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פותח על ידי קלירמאש פתרונות בע"מ -
Low overnight temperatures delay ‘Hass’ avocado (Persea americana) female flower opening, leading to nocturnal flowering
Year:
2018
Source of publication :
Journal of Pollination Ecology
Authors :
דג, ארנון
;
.
Volume :
23
Co-Authors:

David Errol Pattemore, Max N. Buxton, Brian T. Cutting, Heather M. McBrydie, Robert Mark Goodwin

Facilitators :
From page:
127
To page:
135
(
Total pages:
9
)
Abstract:

Avocado (Persea americana) has synchronously protogynous flowers: flowers open first in female phase before closing and opening the next day in male phase. Cultivars are grouped based on whether the flowers typically first open in female phase in the morning (type A), or in the afternoon (type B). However, it is known that environmental factors can alter the timing of flower opening, with cold temperatures being shown to affect the timing of flowering. The aim of this study was to investigate how low spring temperatures in New Zealand affect the flowering cycle of commercial avocado cultivars, focusing primarily on the receptive female phase of ‘Hass’, a type A cultivar. Time-lapse photography was used to assess flower opening times of ‘Hass’ over three years. Decreasing minimum overnight temperatures were associated with a delay in the timing of ‘Hass’ female flower phases and resulted in nocturnal flowering of both male and female phase flowers.  We recorded insects visiting female flowers at night, and some nocturnal flower visitors collected were carrying avocado pollen. Our study suggests that nocturnal pollination needs to be considered for avocados grown in temperate regions. Furthermore, as the timing of the female phase of ‘Hass’ varied significantly with overnight temperature, the activity patterns of potential pollinators need to be considered to ensure adequate pollinator activity across the range of times in which ‘Hass’ flowers are receptive.

Note:
Related Files :
Avocado
bees
FLIES
floral biology
HASS
Honeybees
Persea americana
Phenology
plant biology
Pollinators
temperature
עוד תגיות
תוכן קשור
More details
DOI :
http://dx.doi.org/10.26786/1920-7603%282018%2912
Article number:
0
Affiliations:
Database:
גוגל סקולר
Publication Type:
מאמר
;
.
Language:
אנגלית
Editors' remarks:
ID:
44487
Last updated date:
02/03/2022 17:27
Creation date:
30/10/2019 11:34
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Scientific Publication
Low overnight temperatures delay ‘Hass’ avocado (Persea americana) female flower opening, leading to nocturnal flowering
23

David Errol Pattemore, Max N. Buxton, Brian T. Cutting, Heather M. McBrydie, Robert Mark Goodwin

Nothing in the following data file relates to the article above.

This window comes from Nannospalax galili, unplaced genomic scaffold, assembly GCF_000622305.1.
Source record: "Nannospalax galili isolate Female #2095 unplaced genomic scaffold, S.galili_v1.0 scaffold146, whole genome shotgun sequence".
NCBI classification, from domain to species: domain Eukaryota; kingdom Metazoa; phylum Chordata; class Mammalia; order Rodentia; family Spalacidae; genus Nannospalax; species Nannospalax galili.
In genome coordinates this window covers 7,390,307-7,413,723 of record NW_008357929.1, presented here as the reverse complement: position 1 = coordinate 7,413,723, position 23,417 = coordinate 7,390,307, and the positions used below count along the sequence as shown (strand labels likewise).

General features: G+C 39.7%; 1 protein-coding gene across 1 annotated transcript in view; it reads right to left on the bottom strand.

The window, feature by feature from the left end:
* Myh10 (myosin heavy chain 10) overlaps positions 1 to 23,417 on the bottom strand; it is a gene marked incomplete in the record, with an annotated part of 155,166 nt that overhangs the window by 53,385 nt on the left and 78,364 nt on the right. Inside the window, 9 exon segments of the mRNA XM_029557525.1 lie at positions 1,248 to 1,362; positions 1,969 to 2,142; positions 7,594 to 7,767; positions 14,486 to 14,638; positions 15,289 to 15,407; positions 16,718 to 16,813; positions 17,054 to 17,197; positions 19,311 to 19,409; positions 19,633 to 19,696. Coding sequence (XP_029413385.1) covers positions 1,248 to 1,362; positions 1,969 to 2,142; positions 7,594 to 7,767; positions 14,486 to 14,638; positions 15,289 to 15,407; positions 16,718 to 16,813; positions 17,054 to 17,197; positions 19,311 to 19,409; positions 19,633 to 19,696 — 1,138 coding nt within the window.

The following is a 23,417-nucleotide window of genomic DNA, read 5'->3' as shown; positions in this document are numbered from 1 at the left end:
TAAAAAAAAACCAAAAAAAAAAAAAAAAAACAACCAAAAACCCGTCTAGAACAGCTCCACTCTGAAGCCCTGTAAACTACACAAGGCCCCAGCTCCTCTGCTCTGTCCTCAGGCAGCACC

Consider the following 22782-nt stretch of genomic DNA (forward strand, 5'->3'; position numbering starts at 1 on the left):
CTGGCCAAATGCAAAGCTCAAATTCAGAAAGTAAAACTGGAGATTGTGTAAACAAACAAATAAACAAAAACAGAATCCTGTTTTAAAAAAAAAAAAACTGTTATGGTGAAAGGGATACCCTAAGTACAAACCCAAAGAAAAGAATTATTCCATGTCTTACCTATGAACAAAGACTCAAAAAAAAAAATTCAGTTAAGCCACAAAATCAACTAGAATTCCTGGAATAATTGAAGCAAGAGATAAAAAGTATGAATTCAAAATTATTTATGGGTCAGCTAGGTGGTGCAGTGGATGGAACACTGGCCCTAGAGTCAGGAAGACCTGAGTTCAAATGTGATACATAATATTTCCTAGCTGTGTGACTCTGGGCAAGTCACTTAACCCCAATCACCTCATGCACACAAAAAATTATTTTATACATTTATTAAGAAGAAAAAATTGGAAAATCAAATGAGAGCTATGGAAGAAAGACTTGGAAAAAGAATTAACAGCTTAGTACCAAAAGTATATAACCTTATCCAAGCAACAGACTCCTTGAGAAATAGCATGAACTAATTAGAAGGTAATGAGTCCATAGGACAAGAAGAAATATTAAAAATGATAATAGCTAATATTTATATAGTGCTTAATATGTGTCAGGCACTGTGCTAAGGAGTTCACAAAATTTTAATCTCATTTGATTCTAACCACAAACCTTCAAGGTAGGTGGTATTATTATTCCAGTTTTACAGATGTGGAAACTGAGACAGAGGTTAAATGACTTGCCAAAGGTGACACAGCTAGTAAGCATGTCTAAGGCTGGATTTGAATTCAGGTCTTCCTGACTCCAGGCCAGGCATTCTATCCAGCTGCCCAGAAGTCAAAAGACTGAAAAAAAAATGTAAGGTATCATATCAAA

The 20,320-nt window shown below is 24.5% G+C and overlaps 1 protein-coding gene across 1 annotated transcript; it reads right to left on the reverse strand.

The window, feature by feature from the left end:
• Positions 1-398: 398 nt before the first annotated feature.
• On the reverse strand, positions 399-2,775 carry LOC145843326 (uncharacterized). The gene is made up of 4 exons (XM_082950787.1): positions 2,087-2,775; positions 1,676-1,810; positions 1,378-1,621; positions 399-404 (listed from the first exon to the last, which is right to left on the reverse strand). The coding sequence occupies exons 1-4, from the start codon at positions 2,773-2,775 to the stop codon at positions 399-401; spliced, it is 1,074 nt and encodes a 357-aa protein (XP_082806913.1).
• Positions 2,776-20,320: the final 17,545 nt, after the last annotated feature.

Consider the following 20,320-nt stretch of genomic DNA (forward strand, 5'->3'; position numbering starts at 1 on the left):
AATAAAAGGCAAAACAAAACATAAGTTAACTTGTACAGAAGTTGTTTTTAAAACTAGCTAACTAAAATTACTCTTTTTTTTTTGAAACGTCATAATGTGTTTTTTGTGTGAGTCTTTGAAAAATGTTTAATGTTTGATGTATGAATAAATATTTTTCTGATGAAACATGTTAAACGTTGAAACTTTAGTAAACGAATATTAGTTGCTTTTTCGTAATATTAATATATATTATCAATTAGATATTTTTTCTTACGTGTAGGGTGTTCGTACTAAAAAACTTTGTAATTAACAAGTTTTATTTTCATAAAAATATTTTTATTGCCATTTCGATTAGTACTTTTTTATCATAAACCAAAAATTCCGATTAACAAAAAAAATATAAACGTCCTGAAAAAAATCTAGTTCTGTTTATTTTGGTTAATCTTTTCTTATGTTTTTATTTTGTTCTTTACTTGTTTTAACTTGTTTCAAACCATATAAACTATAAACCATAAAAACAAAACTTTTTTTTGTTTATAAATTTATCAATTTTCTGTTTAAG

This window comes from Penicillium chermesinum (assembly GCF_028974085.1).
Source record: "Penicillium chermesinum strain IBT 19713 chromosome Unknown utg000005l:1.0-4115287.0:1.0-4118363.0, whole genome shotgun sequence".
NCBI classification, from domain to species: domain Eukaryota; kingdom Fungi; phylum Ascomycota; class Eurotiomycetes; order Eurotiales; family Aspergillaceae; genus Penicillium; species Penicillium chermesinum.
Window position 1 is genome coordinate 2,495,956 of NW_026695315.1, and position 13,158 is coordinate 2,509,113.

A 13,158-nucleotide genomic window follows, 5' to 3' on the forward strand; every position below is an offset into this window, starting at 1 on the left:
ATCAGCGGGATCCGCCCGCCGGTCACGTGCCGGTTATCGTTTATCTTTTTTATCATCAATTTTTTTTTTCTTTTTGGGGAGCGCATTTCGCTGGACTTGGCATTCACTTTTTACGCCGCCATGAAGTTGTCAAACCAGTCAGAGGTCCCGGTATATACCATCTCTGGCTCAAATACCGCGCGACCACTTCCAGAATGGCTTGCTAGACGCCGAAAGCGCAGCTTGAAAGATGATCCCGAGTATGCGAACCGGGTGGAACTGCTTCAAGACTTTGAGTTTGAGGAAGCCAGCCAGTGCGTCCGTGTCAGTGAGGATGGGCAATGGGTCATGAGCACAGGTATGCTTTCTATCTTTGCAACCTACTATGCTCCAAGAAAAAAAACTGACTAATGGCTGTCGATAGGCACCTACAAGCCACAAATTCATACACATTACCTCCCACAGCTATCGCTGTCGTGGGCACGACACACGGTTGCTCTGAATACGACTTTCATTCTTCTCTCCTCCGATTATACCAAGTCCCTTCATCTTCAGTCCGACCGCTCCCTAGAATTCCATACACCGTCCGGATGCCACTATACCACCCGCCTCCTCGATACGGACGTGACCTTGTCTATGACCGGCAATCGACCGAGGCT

Low overnight temperatures delay ‘Hass’ avocado (Persea americana) female flower opening, leading to nocturnal flowering

Avocado (Persea americana) has synchronously protogynous flowers: flowers open first in female phase before closing and opening the next day in male phase. Cultivars are grouped based on whether the flowers typically first open in female phase in the morning (type A), or in the afternoon (type B). However, it is known that environmental factors can alter the timing of flower opening, with cold temperatures being shown to affect the timing of flowering. The aim of this study was to investigate how low spring temperatures in New Zealand affect the flowering cycle of commercial avocado cultivars, focusing primarily on the receptive female phase of ‘Hass’, a type A cultivar. Time-lapse photography was used to assess flower opening times of ‘Hass’ over three years. Decreasing minimum overnight temperatures were associated with a delay in the timing of ‘Hass’ female flower phases and resulted in nocturnal flowering of both male and female phase flowers.  We recorded insects visiting female flowers at night, and some nocturnal flower visitors collected were carrying avocado pollen. Our study suggests that nocturnal pollination needs to be considered for avocados grown in temperate regions. Furthermore, as the timing of the female phase of ‘Hass’ varied significantly with overnight temperature, the activity patterns of potential pollinators need to be considered to ensure adequate pollinator activity across the range of times in which ‘Hass’ flowers are receptive.

Scientific Publication
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